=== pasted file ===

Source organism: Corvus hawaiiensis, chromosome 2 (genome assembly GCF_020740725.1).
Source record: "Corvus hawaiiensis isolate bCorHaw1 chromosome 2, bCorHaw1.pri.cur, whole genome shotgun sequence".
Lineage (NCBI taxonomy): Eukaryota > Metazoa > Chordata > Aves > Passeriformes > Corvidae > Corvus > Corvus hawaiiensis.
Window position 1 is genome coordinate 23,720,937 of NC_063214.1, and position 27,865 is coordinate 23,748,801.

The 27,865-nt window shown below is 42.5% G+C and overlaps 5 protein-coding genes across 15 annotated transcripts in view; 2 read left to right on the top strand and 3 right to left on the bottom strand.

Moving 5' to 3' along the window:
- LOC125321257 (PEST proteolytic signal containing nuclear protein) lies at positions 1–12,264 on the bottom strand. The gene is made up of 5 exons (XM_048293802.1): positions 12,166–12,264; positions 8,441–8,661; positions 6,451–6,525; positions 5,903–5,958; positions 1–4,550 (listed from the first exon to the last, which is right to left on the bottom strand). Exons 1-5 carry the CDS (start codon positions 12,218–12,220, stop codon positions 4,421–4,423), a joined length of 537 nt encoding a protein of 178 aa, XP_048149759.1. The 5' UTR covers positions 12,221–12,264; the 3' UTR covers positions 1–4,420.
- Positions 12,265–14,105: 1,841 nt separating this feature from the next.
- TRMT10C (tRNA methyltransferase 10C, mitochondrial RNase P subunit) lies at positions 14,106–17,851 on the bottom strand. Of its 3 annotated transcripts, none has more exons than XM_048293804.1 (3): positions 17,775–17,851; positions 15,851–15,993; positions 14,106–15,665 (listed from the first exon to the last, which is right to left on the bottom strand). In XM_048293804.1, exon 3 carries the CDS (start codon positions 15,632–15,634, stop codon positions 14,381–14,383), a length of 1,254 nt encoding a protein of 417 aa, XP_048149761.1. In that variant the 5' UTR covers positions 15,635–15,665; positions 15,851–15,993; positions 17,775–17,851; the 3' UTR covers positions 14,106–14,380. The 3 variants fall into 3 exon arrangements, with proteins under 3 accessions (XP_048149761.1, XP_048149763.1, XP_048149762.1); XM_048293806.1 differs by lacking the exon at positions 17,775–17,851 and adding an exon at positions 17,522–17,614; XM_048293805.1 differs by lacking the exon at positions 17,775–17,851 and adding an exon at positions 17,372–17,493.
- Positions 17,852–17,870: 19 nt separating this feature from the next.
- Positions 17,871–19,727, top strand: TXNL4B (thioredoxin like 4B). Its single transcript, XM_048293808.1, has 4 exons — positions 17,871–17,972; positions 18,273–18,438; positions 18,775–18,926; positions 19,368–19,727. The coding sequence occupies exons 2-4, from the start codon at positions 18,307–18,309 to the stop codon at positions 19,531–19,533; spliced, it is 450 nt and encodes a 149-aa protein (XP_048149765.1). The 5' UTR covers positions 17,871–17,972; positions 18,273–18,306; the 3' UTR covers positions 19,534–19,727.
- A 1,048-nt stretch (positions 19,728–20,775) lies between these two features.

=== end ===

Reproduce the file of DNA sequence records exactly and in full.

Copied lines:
Source organism: Corvus hawaiiensis, chromosome 2 (genome assembly GCF_020740725.1).
Source record: "Corvus hawaiiensis isolate bCorHaw1 chromosome 2, bCorHaw1.pri.cur, whole genome shotgun sequence".
Lineage (NCBI taxonomy): Eukaryota > Metazoa > Chordata > Aves > Passeriformes > Corvidae > Corvus > Corvus hawaiiensis.
Window position 1 is genome coordinate 23,720,937 of NC_063214.1, and position 27,865 is coordinate 23,748,801.

The 27,865-nt window shown below is 42.5% G+C and overlaps 5 protein-coding genes across 15 annotated transcripts in view; 2 read left to right on the top strand and 3 right to left on the bottom strand.

Moving 5' to 3' along the window:
- LOC125321257 (PEST proteolytic signal containing nuclear protein) lies at positions 1–12,264 on the bottom strand. The gene is made up of 5 exons (XM_048293802.1): positions 12,166–12,264; positions 8,441–8,661; positions 6,451–6,525; positions 5,903–5,958; positions 1–4,550 (listed from the first exon to the last, which is right to left on the bottom strand). Exons 1-5 carry the CDS (start codon positions 12,218–12,220, stop codon positions 4,421–4,423), a joined length of 537 nt encoding a protein of 178 aa, XP_048149759.1. The 5' UTR covers positions 12,221–12,264; the 3' UTR covers positions 1–4,420.
- Positions 12,265–14,105: 1,841 nt separating this feature from the next.
- TRMT10C (tRNA methyltransferase 10C, mitochondrial RNase P subunit) lies at positions 14,106–17,851 on the bottom strand. Of its 3 annotated transcripts, none has more exons than XM_048293804.1 (3): positions 17,775–17,851; positions 15,851–15,993; positions 14,106–15,665 (listed from the first exon to the last, which is right to left on the bottom strand). In XM_048293804.1, exon 3 carries the CDS (start codon positions 15,632–15,634, stop codon positions 14,381–14,383), a length of 1,254 nt encoding a protein of 417 aa, XP_048149761.1. In that variant the 5' UTR covers positions 15,635–15,665; positions 15,851–15,993; positions 17,775–17,851; the 3' UTR covers positions 14,106–14,380. The 3 variants fall into 3 exon arrangements, with proteins under 3 accessions (XP_048149761.1, XP_048149763.1, XP_048149762.1); XM_048293806.1 differs by lacking the exon at positions 17,775–17,851 and adding an exon at positions 17,522–17,614; XM_048293805.1 differs by lacking the exon at positions 17,775–17,851 and adding an exon at positions 17,372–17,493.
- Positions 17,852–17,870: 19 nt separating this feature from the next.
- Positions 17,871–19,727, top strand: TXNL4B (thioredoxin like 4B). Its single transcript, XM_048293808.1, has 4 exons — positions 17,871–17,972; positions 18,273–18,438; positions 18,775–18,926; positions 19,368–19,727. The coding sequence occupies exons 2-4, from the start codon at positions 18,307–18,309 to the stop codon at positions 19,531–19,533; spliced, it is 450 nt and encodes a 149-aa protein (XP_048149765.1). The 5' UTR covers positions 17,871–17,972; positions 18,273–18,306; the 3' UTR covers positions 19,534–19,727.
- A 1,048-nt stretch (positions 19,728–20,775) lies between these two features.